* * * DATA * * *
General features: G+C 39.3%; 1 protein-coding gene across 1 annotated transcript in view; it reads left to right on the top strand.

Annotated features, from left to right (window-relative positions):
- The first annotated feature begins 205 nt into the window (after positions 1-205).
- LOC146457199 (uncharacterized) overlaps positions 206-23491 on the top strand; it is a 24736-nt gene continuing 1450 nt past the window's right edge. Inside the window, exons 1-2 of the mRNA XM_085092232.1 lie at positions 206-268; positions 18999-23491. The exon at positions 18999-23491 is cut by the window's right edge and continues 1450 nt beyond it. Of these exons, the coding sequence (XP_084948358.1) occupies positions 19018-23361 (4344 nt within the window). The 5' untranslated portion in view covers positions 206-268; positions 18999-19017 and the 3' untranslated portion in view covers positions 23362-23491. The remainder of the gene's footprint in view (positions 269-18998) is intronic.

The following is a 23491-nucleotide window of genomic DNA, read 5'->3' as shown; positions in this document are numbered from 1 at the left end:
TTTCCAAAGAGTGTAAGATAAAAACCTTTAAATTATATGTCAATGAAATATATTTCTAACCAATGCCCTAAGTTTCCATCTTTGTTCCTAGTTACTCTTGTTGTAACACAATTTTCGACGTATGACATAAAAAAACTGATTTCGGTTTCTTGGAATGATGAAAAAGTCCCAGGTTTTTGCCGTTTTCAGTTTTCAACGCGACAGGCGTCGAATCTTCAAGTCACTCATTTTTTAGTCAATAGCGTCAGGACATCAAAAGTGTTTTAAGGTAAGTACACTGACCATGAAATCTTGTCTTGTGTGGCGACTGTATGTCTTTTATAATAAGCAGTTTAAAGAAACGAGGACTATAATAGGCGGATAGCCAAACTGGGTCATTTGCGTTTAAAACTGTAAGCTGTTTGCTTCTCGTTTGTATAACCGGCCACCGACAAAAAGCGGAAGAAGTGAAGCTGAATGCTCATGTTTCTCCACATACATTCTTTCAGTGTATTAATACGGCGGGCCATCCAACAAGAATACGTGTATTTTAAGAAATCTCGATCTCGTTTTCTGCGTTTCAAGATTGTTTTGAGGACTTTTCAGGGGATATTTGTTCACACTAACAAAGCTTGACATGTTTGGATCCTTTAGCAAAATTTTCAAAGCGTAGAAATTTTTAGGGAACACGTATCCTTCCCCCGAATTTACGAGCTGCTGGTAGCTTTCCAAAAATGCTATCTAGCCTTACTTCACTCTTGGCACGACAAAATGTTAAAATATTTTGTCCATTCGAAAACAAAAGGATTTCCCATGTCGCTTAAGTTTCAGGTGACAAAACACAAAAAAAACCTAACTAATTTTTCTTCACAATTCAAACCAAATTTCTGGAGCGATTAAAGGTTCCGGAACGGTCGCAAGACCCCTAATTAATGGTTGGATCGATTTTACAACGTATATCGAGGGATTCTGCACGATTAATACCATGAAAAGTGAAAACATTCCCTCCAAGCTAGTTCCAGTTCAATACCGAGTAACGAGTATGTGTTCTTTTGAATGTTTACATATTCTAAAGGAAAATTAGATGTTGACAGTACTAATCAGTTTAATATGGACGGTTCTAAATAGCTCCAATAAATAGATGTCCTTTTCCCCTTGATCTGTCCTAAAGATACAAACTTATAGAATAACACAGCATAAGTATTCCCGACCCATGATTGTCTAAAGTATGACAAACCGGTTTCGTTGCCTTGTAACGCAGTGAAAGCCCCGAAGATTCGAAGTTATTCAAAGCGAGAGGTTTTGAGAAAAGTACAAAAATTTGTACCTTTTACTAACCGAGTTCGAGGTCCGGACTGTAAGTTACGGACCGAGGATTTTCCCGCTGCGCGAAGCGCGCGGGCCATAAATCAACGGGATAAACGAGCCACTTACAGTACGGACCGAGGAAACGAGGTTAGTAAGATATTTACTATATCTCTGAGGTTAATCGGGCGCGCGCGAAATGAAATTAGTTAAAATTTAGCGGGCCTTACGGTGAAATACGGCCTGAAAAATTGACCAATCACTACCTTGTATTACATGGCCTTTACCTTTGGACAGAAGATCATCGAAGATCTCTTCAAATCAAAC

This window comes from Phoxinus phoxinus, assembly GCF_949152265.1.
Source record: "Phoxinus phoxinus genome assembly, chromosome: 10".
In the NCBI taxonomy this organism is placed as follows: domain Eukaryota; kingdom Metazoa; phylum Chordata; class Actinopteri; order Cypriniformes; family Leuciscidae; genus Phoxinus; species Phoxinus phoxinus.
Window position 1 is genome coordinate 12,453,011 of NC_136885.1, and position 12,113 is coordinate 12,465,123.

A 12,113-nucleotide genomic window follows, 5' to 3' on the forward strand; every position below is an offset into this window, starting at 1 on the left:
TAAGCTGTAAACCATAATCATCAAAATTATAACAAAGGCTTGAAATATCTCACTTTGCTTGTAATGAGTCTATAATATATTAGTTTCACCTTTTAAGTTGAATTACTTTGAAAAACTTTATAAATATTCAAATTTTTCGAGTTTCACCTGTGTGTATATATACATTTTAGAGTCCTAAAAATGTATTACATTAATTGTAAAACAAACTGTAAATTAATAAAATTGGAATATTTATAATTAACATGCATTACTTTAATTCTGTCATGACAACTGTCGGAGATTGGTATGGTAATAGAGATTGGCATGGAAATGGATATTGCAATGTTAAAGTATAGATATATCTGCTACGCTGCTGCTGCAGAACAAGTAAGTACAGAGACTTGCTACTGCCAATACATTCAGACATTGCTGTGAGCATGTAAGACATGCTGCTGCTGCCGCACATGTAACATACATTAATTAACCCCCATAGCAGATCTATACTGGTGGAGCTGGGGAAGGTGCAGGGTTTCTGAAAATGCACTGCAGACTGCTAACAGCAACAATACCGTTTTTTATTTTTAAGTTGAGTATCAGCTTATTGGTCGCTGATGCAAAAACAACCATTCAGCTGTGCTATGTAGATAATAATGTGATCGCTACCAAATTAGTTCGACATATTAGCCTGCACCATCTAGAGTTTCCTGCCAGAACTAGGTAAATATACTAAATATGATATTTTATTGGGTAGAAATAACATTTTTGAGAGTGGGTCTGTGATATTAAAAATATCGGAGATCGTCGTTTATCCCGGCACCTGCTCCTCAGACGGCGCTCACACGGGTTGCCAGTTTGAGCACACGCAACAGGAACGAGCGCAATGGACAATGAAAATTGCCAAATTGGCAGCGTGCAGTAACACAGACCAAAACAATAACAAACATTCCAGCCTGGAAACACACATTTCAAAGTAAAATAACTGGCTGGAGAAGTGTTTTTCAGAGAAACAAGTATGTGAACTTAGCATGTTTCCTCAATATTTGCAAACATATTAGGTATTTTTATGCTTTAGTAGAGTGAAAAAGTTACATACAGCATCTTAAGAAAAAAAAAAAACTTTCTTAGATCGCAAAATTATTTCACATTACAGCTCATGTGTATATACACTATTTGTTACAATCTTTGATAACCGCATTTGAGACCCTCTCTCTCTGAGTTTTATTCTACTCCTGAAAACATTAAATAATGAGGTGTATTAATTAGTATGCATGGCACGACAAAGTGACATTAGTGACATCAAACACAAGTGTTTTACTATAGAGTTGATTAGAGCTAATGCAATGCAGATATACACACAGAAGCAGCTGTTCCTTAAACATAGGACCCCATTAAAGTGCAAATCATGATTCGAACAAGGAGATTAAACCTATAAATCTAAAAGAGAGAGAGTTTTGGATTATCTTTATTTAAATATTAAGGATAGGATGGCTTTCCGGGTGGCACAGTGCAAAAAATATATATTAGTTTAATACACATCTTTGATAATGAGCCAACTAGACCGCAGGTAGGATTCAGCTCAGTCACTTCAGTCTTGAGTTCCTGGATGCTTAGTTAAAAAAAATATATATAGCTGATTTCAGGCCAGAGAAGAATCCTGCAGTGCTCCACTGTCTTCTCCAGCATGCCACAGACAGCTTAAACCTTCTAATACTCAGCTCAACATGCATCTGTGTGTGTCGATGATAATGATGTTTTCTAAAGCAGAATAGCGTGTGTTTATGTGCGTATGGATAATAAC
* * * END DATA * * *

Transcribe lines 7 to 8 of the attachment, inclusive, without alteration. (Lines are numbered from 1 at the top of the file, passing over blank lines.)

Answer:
This window comes from Phoxinus phoxinus, assembly GCF_949152265.1.
Source record: "Phoxinus phoxinus genome assembly, chromosome: 10".